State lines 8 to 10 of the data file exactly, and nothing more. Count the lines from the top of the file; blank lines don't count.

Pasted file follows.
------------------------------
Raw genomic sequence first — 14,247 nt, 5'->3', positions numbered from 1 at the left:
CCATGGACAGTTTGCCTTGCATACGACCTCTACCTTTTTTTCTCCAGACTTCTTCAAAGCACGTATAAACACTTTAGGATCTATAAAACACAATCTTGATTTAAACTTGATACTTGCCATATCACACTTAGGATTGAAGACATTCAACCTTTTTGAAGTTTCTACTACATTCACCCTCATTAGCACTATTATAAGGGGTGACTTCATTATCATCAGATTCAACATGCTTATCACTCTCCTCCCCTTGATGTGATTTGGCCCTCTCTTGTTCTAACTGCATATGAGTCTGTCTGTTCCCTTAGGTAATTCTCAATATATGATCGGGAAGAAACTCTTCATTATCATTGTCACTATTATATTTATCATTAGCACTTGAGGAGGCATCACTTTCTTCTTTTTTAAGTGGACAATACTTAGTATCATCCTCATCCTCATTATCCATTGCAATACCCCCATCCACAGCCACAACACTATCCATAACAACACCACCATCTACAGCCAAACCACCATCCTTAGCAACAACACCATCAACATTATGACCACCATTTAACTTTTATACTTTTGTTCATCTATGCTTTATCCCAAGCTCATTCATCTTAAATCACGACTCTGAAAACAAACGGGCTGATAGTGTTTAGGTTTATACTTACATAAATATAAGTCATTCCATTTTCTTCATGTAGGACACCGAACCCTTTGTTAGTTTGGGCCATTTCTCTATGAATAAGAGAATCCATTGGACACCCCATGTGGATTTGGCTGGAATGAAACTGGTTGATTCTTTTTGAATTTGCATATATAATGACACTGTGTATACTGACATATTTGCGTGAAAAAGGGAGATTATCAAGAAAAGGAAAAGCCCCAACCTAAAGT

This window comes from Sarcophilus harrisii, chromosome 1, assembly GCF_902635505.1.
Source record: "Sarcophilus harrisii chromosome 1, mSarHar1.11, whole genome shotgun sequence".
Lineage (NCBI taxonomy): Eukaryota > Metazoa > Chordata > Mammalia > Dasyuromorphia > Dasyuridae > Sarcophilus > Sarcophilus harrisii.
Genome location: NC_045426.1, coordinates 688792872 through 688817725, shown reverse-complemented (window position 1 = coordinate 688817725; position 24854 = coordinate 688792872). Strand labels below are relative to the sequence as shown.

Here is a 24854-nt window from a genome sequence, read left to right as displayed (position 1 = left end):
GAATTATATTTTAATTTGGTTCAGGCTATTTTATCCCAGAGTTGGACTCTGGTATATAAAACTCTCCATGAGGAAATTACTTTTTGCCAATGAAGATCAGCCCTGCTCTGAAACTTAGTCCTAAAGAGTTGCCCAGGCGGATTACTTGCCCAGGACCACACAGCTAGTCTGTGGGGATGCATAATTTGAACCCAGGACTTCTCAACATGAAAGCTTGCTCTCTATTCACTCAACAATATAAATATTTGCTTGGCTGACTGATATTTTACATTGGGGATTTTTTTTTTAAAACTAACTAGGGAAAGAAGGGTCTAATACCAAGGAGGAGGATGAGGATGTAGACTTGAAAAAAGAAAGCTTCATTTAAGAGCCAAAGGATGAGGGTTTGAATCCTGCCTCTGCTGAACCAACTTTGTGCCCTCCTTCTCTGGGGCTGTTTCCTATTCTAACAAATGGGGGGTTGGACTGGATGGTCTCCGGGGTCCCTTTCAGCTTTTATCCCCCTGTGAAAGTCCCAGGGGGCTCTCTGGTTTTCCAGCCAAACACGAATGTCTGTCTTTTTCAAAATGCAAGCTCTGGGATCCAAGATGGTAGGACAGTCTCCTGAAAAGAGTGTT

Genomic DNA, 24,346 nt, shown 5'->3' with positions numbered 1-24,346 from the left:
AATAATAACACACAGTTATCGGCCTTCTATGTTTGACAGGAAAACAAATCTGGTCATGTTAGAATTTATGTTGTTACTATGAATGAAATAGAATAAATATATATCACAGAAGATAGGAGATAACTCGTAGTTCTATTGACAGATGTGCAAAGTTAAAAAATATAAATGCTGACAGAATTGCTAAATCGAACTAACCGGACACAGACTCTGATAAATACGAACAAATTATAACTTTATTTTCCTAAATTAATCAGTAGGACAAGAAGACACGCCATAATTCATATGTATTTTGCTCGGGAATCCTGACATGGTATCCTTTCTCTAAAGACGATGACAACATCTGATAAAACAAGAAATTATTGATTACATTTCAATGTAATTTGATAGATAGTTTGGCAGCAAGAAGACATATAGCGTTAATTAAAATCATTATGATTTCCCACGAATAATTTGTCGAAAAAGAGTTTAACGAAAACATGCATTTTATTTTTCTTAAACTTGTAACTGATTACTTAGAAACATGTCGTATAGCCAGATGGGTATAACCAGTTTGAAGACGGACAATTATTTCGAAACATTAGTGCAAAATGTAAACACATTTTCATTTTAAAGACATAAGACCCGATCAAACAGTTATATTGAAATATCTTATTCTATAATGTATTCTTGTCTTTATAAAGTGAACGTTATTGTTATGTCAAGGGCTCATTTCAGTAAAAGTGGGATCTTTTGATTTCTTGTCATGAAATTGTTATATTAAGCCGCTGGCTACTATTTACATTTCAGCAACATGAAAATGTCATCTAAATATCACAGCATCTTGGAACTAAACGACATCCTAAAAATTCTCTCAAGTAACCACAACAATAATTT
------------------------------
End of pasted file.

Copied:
GAATTATATTTTAATTTGGTTCAGGCTATTTTATCCCAGAGTTGGACTCTGGTATATAAAACTCTCCATGAGGAAATTACTTTTTGCCAATGAAGATCAGCCCTGCTCTGAAACTTAGTCCTAAAGAGTTGCCCAGGCGGATTACTTGCCCAGGACCACACAGCTAGTCTGTGGGGATGCATAATTTGAACCCAGGACTTCTCAACATGAAAGCTTGCTCTCTATTCACTCAACAATATAAATATTTGCTTGGCTGACTGATATTTTACATTGGGGATTTTTTTTTTAAAACTAACTAGGGAAAGAAGGGTCTAATACCAAGGAGGAGGATGAGGATGTAGACTTGAAAAAAGAAAGCTTCATTTAAGAGCCAAAGGATGAGGGTTTGAATCCTGCCTCTGCTGAACCAACTTTGTGCCCTCCTTCTCTGGGGCTGTTTCCTATTCTAACAAATGGGGGGTTGGACTGGATGGTCTCCGGGGTCCCTTTCAGCTTTTATCCCCCTGTGAAAGTCCCAGGGGGCTCTCTGGTTTTCCAGCCAAACACGAATGTCTGTCTTTTTCAAAATGCAAGCTCTGGGATCCAAGATGGTAGGACAGTCTCCTGAAAAGAGTGTT

Genomic DNA, 24,346 nt, shown 5'->3' with positions numbered 1-24,346 from the left:
AATAATAACACACAGTTATCGGCCTTCTATGTTTGACAGGAAAACAAATCTGGTCATGTTAGAATTTATGTTGTTACTATGAATGAAATAGAATAAATATATATCACAGAAGATAGGAGATAACTCGTAGTTCTATTGACAGATGTGCAAAGTTAAAAAATATAAATGCTGACAGAATTGCTAAATCGAACTAACCGGACACAGACTCTGATAAATACGAACAAATTATAACTTTATTTTCCTAAATTAATCAGTAGGACAAGAAGACACGCCATAATTCATATGTATTTTGCTCGGGAATCCTGACATGGTATCCTTTCTCTAAAGACGATGACAACATCTGATAAAACAAGAAATTATTGATTACATTTCAATGTAATTTGATAGATAGTTTGGCAGCAAGAAGACATATAGCGTTAATTAAAATCATTATGATTTCCCACGAATAATTTGTCGAAAAAGAGTTTAACGAAAACATGCATTTTATTTTTCTTAAACTTGTAACTGATTACTTAGAAACATGTCGTATAGCCAGATGGGTATAACCAGTTTGAAGACGGACAATTATTTCGAAACATTAGTGCAAAATGTAAACACATTTTCATTTTAAAGACATAAGACCCGATCAAACAGTTATATTGAAATATCTTATTCTATAATGTATTCTTGTCTTTATAAAGTGAACGTTATTGTTATGTCAAGGGCTCATTTCAGTAAAAGTGGGATCTTTTGATTTCTTGTCATGAAATTGTTATATTAAGCCGCTGGCTACTATTTACATTTCAGCAACATGAAAATGTCATCTAAATATCACAGCATCTTGGAACTAAACGACATCCTAAAAATTCTCTCAAGTAACCACAACAATAATTT